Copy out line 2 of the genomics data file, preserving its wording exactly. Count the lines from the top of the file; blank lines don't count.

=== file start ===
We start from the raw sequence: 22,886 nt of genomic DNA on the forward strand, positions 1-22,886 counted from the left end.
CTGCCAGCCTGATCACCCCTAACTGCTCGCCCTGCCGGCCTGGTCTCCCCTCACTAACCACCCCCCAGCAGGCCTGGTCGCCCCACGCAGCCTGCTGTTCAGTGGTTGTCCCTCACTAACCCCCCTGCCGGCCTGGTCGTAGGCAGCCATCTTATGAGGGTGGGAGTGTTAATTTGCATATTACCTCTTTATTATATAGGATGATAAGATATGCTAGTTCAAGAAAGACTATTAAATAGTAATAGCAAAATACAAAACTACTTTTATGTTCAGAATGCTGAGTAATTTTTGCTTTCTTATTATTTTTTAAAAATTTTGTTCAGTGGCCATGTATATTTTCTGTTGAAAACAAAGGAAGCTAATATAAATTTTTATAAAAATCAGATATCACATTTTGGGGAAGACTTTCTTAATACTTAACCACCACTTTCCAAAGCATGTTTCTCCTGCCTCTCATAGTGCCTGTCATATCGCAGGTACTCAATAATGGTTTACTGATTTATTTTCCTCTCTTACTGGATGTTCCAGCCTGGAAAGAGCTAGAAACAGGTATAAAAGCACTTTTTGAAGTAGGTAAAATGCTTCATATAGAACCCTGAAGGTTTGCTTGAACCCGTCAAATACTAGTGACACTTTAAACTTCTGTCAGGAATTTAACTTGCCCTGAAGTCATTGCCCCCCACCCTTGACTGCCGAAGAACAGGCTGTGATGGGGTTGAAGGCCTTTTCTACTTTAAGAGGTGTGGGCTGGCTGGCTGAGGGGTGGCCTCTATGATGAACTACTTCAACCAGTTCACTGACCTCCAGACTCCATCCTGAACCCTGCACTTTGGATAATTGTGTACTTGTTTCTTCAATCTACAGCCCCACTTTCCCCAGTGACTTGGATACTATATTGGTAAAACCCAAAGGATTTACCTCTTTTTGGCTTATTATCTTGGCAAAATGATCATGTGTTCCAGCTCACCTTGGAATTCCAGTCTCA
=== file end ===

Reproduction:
CTGCCAGCCTGATCACCCCTAACTGCTCGCCCTGCCGGCCTGGTCTCCCCTCACTAACCACCCCCCAGCAGGCCTGGTCGCCCCACGCAGCCTGCTGTTCAGTGGTTGTCCCTCACTAACCCCCCTGCCGGCCTGGTCGTAGGCAGCCATCTTATGAGGGTGGGAGTGTTAATTTGCATATTACCTCTTTATTATATAGGATGATAAGATATGCTAGTTCAAGAAAGACTATTAAATAGTAATAGCAAAATACAAAACTACTTTTATGTTCAGAATGCTGAGTAATTTTTGCTTTCTTATTATTTTTTAAAAATTTTGTTCAGTGGCCATGTATATTTTCTGTTGAAAACAAAGGAAGCTAATATAAATTTTTATAAAAATCAGATATCACATTTTGGGGAAGACTTTCTTAATACTTAACCACCACTTTCCAAAGCATGTTTCTCCTGCCTCTCATAGTGCCTGTCATATCGCAGGTACTCAATAATGGTTTACTGATTTATTTTCCTCTCTTACTGGATGTTCCAGCCTGGAAAGAGCTAGAAACAGGTATAAAAGCACTTTTTGAAGTAGGTAAAATGCTTCATATAGAACCCTGAAGGTTTGCTTGAACCCGTCAAATACTAGTGACACTTTAAACTTCTGTCAGGAATTTAACTTGCCCTGAAGTCATTGCCCCCCACCCTTGACTGCCGAAGAACAGGCTGTGATGGGGTTGAAGGCCTTTTCTACTTTAAGAGGTGTGGGCTGGCTGGCTGAGGGGTGGCCTCTATGATGAACTACTTCAACCAGTTCACTGACCTCCAGACTCCATCCTGAACCCTGCACTTTGGATAATTGTGTACTTGTTTCTTCAATCTACAGCCCCACTTTCCCCAGTGACTTGGATACTATATTGGTAAAACCCAAAGGATTTACCTCTTTTTGGCTTATTATCTTGGCAAAATGATCATGTGTTCCAGCTCACCTTGGAATTCCAGTCTCA